Google's proposed merger with online advertising server DoubleClick would create a giant that would control a huge portion of online advertising and hurt the Internet, opponents of the deal told US lawmakers Thursday.
The merger, proposed in April, would create "extreme market concentration," said Scott Cleland, chairman of Netcompetition.org, an advocacy group representing large broadband providers. The merger would leave online advertisers with "no real competitive choice," he told the Senate Judiciary Committee's Subcommittee on Antitrust, Competition Policy and Consumer Rights.
Microsoft General Counsel Brad Smith argued that the marriage of Google and DoubleClick will allow Google to control 70 per cent of the search-based advertising market and 80 per cent of the online display advertising market.
Smith, whose company is still under court supervision for its own 2002 antitrust settlement with the US government, suggested regulators should reject the Google-DoubleClick merge on antitrust grounds.
"What are the economic consequences of allowing the largest company in online advertising to acquire its most significant competitor?" Smith said. "If Google and DoubleClick are allowed to merge, Google will become the overwhelmingly dominant pipeline for all forms of online advertising."
But David Drummond, Google's chief legal officer, argued that DoubleClick has a different business model than Google. "We are confident that our purchase of DoubleClick does not raise antitrust issues because of one simple fact: Google and DoubleClick do not compete with each other," he said. "DoubleClick does not buy ads, sell ads, or buy or sell advertising space. We sell ads, DoubleClick delivers ads."
Microsoft's estimates of Google and DoubleClick controlling 80 percent of the display ad market is a "made-up number," Drummond added.
Just over a month after Google announced plans to acquire DoubleClick for US$3.1 billion, Microsoft announced that it would said acquire aQuantive Inc., a digital marketing services agency, for $6 billion. Yahoo and AOL have recently announced their own acquisitions in the online advertising space.
Cleland argued that the Google-DoubleClick deal represents the biggest threat to competition in online advertising. He called the US government's antitrust review "a watershed moment for Internet competition."
Google's own "uniquely monopolistic" mission statement says it wants to "organize the world's information," Cleland added. "No other entity currently has such a naked ambition to control or effectively corner the market for any of the world's commodities, let alone all the world's information," he said.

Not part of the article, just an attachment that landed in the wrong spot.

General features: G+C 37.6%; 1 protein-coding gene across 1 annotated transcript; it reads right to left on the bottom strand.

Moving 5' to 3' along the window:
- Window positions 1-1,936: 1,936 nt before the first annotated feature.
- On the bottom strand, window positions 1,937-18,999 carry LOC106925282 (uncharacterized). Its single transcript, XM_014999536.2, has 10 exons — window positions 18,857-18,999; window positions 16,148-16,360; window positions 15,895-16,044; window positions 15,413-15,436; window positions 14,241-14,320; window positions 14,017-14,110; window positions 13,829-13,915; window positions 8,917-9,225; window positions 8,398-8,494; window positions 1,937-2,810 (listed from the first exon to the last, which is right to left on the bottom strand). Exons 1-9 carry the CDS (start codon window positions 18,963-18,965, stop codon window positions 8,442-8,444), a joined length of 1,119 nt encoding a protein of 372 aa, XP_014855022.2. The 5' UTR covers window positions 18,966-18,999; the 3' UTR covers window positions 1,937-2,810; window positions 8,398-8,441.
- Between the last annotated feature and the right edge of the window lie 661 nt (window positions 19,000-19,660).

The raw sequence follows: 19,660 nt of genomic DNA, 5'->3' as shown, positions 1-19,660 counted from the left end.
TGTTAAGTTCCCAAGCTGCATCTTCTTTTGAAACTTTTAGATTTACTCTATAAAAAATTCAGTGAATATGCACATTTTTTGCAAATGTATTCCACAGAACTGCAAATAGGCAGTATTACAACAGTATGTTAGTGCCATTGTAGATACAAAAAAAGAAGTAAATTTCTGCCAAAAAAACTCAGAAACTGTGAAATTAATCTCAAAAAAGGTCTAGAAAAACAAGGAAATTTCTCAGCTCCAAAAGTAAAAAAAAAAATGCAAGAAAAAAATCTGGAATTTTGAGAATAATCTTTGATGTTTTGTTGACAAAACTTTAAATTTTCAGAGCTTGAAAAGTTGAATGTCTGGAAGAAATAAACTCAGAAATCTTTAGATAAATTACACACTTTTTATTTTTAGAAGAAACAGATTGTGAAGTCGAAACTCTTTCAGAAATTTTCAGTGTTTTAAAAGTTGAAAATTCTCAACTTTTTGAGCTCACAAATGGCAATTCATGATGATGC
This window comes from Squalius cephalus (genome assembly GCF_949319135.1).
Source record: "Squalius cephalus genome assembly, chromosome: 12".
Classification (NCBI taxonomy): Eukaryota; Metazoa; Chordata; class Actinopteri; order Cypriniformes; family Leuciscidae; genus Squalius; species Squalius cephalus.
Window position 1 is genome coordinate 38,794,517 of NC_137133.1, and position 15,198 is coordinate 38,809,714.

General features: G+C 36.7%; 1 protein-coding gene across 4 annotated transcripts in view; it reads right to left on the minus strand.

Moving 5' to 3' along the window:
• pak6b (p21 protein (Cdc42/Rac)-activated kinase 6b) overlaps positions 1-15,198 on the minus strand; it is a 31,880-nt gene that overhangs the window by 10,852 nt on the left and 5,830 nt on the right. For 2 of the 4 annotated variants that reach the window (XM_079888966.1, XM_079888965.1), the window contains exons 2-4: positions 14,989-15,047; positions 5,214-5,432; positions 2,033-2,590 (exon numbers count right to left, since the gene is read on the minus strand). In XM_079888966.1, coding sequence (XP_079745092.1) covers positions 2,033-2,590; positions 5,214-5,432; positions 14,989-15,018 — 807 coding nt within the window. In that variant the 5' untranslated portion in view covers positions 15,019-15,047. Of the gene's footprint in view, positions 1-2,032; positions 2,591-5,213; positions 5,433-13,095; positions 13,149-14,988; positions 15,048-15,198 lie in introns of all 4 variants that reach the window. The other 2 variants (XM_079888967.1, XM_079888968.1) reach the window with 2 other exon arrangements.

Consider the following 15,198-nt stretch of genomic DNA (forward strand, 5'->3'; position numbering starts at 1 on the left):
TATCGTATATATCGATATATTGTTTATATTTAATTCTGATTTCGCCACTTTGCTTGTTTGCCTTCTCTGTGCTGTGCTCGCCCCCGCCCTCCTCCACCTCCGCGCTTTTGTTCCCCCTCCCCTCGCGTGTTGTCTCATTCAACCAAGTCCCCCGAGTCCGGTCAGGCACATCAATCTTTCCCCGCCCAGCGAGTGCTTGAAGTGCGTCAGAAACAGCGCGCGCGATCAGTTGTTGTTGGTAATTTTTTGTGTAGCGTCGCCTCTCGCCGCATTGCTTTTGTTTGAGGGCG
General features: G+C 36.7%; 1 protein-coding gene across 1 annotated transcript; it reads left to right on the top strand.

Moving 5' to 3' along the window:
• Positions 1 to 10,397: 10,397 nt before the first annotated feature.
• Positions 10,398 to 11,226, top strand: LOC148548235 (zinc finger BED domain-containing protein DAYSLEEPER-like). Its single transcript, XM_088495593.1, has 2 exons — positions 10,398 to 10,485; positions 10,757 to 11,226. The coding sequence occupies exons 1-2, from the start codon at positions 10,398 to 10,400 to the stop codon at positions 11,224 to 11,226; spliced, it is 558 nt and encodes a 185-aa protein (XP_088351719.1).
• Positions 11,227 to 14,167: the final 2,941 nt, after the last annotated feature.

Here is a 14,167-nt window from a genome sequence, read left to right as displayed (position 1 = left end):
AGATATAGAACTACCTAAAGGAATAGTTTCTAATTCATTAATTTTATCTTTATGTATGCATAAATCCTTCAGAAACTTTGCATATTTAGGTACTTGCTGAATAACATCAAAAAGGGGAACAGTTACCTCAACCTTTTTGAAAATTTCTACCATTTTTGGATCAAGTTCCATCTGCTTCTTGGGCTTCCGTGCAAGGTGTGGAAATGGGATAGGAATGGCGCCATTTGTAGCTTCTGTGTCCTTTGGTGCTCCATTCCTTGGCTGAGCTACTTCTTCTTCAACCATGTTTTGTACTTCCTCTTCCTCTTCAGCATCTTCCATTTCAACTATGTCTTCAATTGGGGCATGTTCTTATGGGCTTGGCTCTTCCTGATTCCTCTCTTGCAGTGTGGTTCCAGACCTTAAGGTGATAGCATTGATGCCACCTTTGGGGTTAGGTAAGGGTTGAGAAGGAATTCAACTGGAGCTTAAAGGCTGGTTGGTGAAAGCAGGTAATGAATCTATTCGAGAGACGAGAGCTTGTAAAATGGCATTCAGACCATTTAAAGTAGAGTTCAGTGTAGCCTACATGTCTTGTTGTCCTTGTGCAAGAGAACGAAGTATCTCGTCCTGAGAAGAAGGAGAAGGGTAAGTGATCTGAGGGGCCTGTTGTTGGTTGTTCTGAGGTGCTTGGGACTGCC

In addition to the antitrust issues raised at the hearing, Marc Rotenberg, president of the Electronic Privacy Information Center, voiced concerns that the merger will have a huge effect on consumer privacy. The combined company would control a huge database of customer data, Rotenberg said.
Regulators in the US, Canada, Australia and Europe "appear to be in agreement that there is no merger that poses a more significant threat to online privacy than Google's proposed acquisition of DoubleClick," Rotenberg said. "This is going to be a real problem for the Internet if it's allowed to go forward."
Google believes "deeply in protecting online users' privacy," Drummond answered. Google has announced plans to make IP (Internet Protocol) addresses and cookies anonymous and the company is working on several other privacy initiatives, he said.
Senator Orrin Hatch, a Utah Republican, asked Google's Drummond how the company can complain about the lack of broadband providers when its merger could create a dominant Internet advertising provider.
Companies wishing to advertise online have "many, many choices," Drummond said, while most consumers have the choice of one or two broadband providers.
But Hatch also suggested to Microsoft's Smith that Google could lose advertising marketshare if a better search engine comes along. "Where is the antitrust problem?" he said. "Why not just build a better product?"
The online advertising market is consolidating rapidly, Smith said. Companies wishing to advertise online will soon be left with one to three choices, he predicted.